Natural Hair Mag

TPHP Found in Girls just 10 hours after Applying Nail Polish

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                                     Photo Credit: brusartorato

Derived From: Natural News
Original Author: Sandy J Duncan

TPHP found in Girls

Researchers at Duke University and Environmental Working Group have concluded that an endocrine-disrupting chemical widely used in popular nail polishes is being absorbed into the wearer’s systems. The researchers found TPHP in the bodies of more than two-dozen women who participated in a biomonitoring study.

The study, published in Environment International, found that all women had a metabolite of triphenyl phosphate in their bodies only 10 to 14 hours after painting their nails. Their levels of diphenyl phosphate or DPHP, which forms when the body metabolizes TPHP, had increased by nearly sevenfold.

In a second study these researchers tested 10 different nail polishes for triphenyl phosphate and found it in 8 out of 10. To make matters worse, two of the polishes containing TPHP did not disclose it on their product label.

Head researcher, Dr. Heather Stapleton, voiced her concerns, saying, “There is growing evidence suggesting that TPHP may affect hormone regulation, metabolism, reproduction and development”.

This is very disconcerting as the age girls begin wearing polish keeps getting younger and younger. Girls who wear nail polish regularly and for years during the years when they are still developing could be putting them at risk for future health issues.

OPI Pretty Pink ingredients are listed as:

Butyl Acetate, Toluene, Nitrocellulose, Ethyl Acetate, Tosylamide Formaldehyde Resin, Dibutyl Phthalate, Isopropyl Alcohol, Stearalkonium Hectorite, Camphor, Benzophenone 1, Mica, CI 77891 (Titanium Dioxide), CI 77480 (Gold), FD&C Red 6, CI 77019, CI 75170

Triphenyl Phosphate has been documented as a:

  • Neurotoxin (developmental effects)
  • Endocrine Toxin
  • Reproductive Toxin
  • Skin irritant and allergen

Many brands of nail polish also often contain formaldehyde, toluene, dibutyl phthalate and camphor.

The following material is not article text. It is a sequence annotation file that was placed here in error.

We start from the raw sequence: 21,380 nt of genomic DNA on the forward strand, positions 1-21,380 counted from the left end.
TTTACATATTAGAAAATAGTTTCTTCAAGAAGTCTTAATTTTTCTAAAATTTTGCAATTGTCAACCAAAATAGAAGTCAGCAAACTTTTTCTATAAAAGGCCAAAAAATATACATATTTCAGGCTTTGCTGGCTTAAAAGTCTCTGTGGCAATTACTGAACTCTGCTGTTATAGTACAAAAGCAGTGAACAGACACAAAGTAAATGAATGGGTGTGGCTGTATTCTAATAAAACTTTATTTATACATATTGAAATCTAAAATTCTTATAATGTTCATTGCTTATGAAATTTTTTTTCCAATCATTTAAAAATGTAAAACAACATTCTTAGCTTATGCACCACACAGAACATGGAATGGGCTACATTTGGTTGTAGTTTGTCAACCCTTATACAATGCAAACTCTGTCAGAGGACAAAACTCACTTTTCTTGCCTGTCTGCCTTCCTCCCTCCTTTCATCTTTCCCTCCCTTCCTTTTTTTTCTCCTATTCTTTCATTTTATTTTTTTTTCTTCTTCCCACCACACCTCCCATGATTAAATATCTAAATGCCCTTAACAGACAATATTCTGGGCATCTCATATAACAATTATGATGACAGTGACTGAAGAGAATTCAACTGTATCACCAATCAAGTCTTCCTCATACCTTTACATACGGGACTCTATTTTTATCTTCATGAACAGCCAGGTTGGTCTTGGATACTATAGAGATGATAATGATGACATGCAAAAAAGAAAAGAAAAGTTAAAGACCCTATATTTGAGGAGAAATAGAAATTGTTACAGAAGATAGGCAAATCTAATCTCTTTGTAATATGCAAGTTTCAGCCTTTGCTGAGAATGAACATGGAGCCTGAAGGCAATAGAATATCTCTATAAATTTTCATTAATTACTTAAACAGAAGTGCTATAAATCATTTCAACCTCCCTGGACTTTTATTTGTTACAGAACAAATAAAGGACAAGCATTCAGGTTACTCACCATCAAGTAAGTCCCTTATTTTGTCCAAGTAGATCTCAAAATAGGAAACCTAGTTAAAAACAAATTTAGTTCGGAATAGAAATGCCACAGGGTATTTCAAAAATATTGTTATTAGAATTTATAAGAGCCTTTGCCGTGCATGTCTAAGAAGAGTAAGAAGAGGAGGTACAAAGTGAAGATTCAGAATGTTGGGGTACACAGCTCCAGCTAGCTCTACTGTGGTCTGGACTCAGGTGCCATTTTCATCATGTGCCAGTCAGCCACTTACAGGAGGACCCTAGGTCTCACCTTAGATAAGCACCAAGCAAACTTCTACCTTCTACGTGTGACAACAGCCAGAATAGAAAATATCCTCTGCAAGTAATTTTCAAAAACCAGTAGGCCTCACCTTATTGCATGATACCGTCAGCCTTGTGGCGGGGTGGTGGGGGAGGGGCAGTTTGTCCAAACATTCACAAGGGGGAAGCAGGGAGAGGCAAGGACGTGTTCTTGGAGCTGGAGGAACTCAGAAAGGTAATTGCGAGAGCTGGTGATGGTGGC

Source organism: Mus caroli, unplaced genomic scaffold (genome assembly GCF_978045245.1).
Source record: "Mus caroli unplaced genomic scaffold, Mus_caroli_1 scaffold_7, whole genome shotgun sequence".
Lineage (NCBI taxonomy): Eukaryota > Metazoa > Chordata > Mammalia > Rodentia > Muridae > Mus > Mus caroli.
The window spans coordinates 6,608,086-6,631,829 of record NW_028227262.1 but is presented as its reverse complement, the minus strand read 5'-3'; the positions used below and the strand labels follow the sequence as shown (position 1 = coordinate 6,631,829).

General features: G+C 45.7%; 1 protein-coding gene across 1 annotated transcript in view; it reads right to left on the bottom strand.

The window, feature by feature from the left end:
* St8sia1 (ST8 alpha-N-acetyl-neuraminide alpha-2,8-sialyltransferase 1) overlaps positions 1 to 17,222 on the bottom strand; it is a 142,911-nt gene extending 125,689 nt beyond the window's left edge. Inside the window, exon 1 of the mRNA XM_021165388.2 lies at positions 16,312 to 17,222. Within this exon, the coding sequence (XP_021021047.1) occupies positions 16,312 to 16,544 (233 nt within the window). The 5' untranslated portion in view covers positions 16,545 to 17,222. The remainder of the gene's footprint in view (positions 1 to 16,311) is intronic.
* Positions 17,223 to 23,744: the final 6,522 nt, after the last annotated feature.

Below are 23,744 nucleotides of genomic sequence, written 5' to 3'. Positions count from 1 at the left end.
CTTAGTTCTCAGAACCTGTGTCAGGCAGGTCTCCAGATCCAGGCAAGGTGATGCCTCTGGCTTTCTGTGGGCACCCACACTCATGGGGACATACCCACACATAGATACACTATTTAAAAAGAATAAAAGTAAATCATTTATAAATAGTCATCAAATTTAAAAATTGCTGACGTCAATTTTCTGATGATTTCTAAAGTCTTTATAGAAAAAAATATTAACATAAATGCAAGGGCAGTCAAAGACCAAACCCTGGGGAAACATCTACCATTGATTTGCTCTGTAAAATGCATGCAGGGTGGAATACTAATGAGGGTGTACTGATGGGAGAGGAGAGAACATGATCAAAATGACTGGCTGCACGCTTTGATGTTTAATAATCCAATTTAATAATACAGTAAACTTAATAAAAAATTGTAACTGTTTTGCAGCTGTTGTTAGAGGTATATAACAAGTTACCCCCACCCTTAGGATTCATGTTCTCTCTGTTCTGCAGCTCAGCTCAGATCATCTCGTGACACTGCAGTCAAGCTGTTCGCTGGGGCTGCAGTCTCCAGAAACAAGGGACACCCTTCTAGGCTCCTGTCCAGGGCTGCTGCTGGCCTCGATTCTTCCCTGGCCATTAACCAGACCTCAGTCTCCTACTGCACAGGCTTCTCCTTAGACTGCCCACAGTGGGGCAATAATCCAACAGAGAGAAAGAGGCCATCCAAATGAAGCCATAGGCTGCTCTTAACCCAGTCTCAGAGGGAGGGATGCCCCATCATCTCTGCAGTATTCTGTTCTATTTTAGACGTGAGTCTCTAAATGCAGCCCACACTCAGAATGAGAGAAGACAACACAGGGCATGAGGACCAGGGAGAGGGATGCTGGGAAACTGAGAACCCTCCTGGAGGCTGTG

Formaldehyde is classified as a carcinogen and breathing it in or absorbing it through your skin (or nails) can cause your eyes to water, irritation to the throat and nose, asthma like symptoms and difficulty breathing. Those suffering from respiratory issues or chemical sensitivities should avoid contact with anything containing formaldehyde.

The additive toluene can slow development in infants and young children. It is a skin irritant, can cause headaches, dizziness and fatigue. It is found in gasoline and a toxic ingredient in solvents and paint thinner and certainly not something you should be putting on your fingers or breathing in.

Other companies have swapped out the TPHP for dibutyl phthalate to appear to be healthier. However, this substance is really no better and has many of the exact same health risks as TPHP and so should also be avoided.

Camphor is also found in embalming liquids, insect repellent and fireworks. Can cause skin rashes and in larger doses cause breathing issues, disorientation, vomiting and seizures.

What can you do to avoid these toxins but still have gorgeous nails?

With consumers waking up to these dangers and with great sites like Natural News and EWG.org, companies are stepping up their game and offering us healthy options. Here are a few:

Honeybee Gardens offers a natural nail polish line that is water-based. This makes them much easier to remove so you don’t have to use toxic chemicals to remove it.

Jamberry are nail wraps so the polish is not being absorbed into the skin. They are less expensive than going to the salon and have non toxic ingredients.

Acquarella has a large selection of nail polish colors. These don’t contain any formaldehyde, toluene or dibutyl phthalate.

SpaRitual offers a toxin-free nail polish.

Sandy J. Duncan is an author, health and wellness coach, freelance writer, Mompreneur of 5 teenagers and her blogs include AllNaturalHealthReviews.org and Got-Oils.com.

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